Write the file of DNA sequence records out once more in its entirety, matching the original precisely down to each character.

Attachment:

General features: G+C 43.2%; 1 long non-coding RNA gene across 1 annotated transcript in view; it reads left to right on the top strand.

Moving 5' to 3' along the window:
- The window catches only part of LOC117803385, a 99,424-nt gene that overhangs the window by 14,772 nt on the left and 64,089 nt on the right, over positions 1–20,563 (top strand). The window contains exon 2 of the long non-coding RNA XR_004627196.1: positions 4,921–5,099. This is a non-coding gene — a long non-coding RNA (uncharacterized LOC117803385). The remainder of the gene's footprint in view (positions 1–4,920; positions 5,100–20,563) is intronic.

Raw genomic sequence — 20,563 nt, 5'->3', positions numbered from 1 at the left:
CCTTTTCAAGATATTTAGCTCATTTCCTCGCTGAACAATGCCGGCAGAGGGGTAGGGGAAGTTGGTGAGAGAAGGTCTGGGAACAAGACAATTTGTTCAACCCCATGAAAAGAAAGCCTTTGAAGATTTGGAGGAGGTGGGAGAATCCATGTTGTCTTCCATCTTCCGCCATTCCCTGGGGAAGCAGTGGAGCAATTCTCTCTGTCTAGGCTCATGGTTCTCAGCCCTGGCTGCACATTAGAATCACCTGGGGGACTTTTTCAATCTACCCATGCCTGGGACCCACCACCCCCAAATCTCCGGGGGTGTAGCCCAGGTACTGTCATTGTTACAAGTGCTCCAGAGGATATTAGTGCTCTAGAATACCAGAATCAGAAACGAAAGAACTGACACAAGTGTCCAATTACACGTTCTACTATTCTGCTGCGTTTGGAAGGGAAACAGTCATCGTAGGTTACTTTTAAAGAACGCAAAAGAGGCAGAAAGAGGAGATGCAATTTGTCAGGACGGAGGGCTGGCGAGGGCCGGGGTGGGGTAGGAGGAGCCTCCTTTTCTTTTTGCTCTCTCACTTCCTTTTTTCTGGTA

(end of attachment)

General features: G+C 43.2%; 1 long non-coding RNA gene across 1 annotated transcript in view; it reads left to right on the top strand.

Moving 5' to 3' along the window:
- The window catches only part of LOC117803385, a 99,424-nt gene that overhangs the window by 14,772 nt on the left and 64,089 nt on the right, over positions 1–20,563 (top strand). The window contains exon 2 of the long non-coding RNA XR_004627196.1: positions 4,921–5,099. This is a non-coding gene — a long non-coding RNA (uncharacterized LOC117803385). The remainder of the gene's footprint in view (positions 1–4,920; positions 5,100–20,563) is intronic.

Raw genomic sequence — 20,563 nt, 5'->3', positions numbered from 1 at the left:
CCTTTTCAAGATATTTAGCTCATTTCCTCGCTGAACAATGCCGGCAGAGGGGTAGGGGAAGTTGGTGAGAGAAGGTCTGGGAACAAGACAATTTGTTCAACCCCATGAAAAGAAAGCCTTTGAAGATTTGGAGGAGGTGGGAGAATCCATGTTGTCTTCCATCTTCCGCCATTCCCTGGGGAAGCAGTGGAGCAATTCTCTCTGTCTAGGCTCATGGTTCTCAGCCCTGGCTGCACATTAGAATCACCTGGGGGACTTTTTCAATCTACCCATGCCTGGGACCCACCACCCCCAAATCTCCGGGGGTGTAGCCCAGGTACTGTCATTGTTACAAGTGCTCCAGAGGATATTAGTGCTCTAGAATACCAGAATCAGAAACGAAAGAACTGACACAAGTGTCCAATTACACGTTCTACTATTCTGCTGCGTTTGGAAGGGAAACAGTCATCGTAGGTTACTTTTAAAGAACGCAAAAGAGGCAGAAAGAGGAGATGCAATTTGTCAGGACGGAGGGCTGGCGAGGGCCGGGGTGGGGTAGGAGGAGCCTCCTTTTCTTTTTGCTCTCTCACTTCCTTTTTTCTGGTA